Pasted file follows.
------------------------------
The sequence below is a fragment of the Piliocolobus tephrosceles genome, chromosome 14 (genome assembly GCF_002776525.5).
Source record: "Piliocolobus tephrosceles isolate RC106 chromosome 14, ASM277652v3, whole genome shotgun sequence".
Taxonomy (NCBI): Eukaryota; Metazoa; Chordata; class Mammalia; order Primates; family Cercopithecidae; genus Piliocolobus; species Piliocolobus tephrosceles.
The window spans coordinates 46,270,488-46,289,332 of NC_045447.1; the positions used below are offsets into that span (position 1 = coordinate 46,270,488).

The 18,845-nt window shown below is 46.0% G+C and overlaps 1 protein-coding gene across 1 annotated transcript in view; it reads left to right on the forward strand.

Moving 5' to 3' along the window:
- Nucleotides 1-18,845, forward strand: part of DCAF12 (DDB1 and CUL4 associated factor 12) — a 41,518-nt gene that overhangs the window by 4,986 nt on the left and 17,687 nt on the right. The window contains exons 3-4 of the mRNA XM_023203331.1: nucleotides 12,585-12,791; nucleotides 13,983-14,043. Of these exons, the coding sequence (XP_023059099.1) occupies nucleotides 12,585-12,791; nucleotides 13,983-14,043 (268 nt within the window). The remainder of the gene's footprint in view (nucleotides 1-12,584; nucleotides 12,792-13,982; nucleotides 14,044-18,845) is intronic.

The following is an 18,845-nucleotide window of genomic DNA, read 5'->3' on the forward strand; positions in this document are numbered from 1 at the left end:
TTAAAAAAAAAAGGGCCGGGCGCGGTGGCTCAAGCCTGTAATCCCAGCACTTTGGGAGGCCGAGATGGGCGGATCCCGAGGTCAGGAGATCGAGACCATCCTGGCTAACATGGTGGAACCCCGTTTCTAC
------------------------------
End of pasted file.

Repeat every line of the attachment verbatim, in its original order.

The sequence below is a fragment of the Piliocolobus tephrosceles genome, chromosome 14 (genome assembly GCF_002776525.5).
Source record: "Piliocolobus tephrosceles isolate RC106 chromosome 14, ASM277652v3, whole genome shotgun sequence".
Taxonomy (NCBI): Eukaryota; Metazoa; Chordata; class Mammalia; order Primates; family Cercopithecidae; genus Piliocolobus; species Piliocolobus tephrosceles.
The window spans coordinates 46,270,488-46,289,332 of NC_045447.1; the positions used below are offsets into that span (position 1 = coordinate 46,270,488).

The 18,845-nt window shown below is 46.0% G+C and overlaps 1 protein-coding gene across 1 annotated transcript in view; it reads left to right on the forward strand.

Moving 5' to 3' along the window:
- Nucleotides 1-18,845, forward strand: part of DCAF12 (DDB1 and CUL4 associated factor 12) — a 41,518-nt gene that overhangs the window by 4,986 nt on the left and 17,687 nt on the right. The window contains exons 3-4 of the mRNA XM_023203331.1: nucleotides 12,585-12,791; nucleotides 13,983-14,043. Of these exons, the coding sequence (XP_023059099.1) occupies nucleotides 12,585-12,791; nucleotides 13,983-14,043 (268 nt within the window). The remainder of the gene's footprint in view (nucleotides 1-12,584; nucleotides 12,792-13,982; nucleotides 14,044-18,845) is intronic.

The following is an 18,845-nucleotide window of genomic DNA, read 5'->3' on the forward strand; positions in this document are numbered from 1 at the left end:
TTAAAAAAAAAAGGGCCGGGCGCGGTGGCTCAAGCCTGTAATCCCAGCACTTTGGGAGGCCGAGATGGGCGGATCCCGAGGTCAGGAGATCGAGACCATCCTGGCTAACATGGTGGAACCCCGTTTCTAC